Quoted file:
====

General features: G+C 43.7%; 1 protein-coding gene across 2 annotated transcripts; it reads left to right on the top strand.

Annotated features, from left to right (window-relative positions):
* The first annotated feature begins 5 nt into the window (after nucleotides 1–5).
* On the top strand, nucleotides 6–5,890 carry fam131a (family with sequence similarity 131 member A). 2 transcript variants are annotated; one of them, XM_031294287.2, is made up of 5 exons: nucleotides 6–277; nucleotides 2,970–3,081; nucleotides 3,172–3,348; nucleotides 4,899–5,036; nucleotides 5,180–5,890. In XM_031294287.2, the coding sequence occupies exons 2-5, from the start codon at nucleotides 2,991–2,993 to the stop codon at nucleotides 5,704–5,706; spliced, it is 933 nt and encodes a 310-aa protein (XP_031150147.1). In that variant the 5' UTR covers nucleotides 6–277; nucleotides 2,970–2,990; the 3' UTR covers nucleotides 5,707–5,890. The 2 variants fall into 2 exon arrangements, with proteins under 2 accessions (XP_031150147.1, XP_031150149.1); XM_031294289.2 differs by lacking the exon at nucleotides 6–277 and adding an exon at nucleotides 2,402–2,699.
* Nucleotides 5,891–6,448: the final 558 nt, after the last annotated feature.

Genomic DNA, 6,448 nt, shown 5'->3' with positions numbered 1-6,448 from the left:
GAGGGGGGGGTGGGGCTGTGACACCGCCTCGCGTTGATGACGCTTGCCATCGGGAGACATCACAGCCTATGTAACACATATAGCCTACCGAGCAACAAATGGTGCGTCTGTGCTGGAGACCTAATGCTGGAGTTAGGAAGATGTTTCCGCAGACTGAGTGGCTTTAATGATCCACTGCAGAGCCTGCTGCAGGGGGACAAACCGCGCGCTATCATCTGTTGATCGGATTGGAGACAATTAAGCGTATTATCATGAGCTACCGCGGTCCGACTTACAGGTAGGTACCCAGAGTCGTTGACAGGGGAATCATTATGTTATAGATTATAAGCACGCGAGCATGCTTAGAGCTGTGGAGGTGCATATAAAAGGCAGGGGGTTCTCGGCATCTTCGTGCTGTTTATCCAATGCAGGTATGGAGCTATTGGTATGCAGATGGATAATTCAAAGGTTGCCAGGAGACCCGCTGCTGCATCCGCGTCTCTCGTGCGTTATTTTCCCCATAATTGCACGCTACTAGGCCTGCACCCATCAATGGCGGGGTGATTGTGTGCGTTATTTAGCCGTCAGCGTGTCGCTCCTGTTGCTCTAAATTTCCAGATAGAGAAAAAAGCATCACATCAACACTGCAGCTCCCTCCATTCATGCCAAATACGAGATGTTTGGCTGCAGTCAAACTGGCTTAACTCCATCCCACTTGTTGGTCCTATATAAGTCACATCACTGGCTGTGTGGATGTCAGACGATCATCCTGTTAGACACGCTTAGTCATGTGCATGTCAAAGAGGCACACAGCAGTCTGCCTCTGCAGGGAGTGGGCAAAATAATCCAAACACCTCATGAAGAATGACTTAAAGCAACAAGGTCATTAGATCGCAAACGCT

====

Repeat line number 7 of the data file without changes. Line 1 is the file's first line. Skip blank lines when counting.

GAGGGGGGGGTGGGGCTGTGACACCGCCTCGCGTTGATGACGCTTGCCATCGGGAGACATCACAGCCTATGTAACACATATAGCCTACCGAGCAACAAATGGTGCGTCTGTGCTGGAGACCTAATGCTGGAGTTAGGAAGATGTTTCCGCAGACTGAGTGGCTTTAATGATCCACTGCAGAGCCTGCTGCAGGGGGACAAACCGCGCGCTATCATCTGTTGATCGGATTGGAGACAATTAAGCGTATTATCATGAGCTACCGCGGTCCGACTTACAGGTAGGTACCCAGAGTCGTTGACAGGGGAATCATTATGTTATAGATTATAAGCACGCGAGCATGCTTAGAGCTGTGGAGGTGCATATAAAAGGCAGGGGGTTCTCGGCATCTTCGTGCTGTTTATCCAATGCAGGTATGGAGCTATTGGTATGCAGATGGATAATTCAAAGGTTGCCAGGAGACCCGCTGCTGCATCCGCGTCTCTCGTGCGTTATTTTCCCCATAATTGCACGCTACTAGGCCTGCACCCATCAATGGCGGGGTGATTGTGTGCGTTATTTAGCCGTCAGCGTGTCGCTCCTGTTGCTCTAAATTTCCAGATAGAGAAAAAAGCATCACATCAACACTGCAGCTCCCTCCATTCATGCCAAATACGAGATGTTTGGCTGCAGTCAAACTGGCTTAACTCCATCCCACTTGTTGGTCCTATATAAGTCACATCACTGGCTGTGTGGATGTCAGACGATCATCCTGTTAGACACGCTTAGTCATGTGCATGTCAAAGAGGCACACAGCAGTCTGCCTCTGCAGGGAGTGGGCAAAATAATCCAAACACCTCATGAAGAATGACTTAAAGCAACAAGGTCATTAGATCGCAAACGCT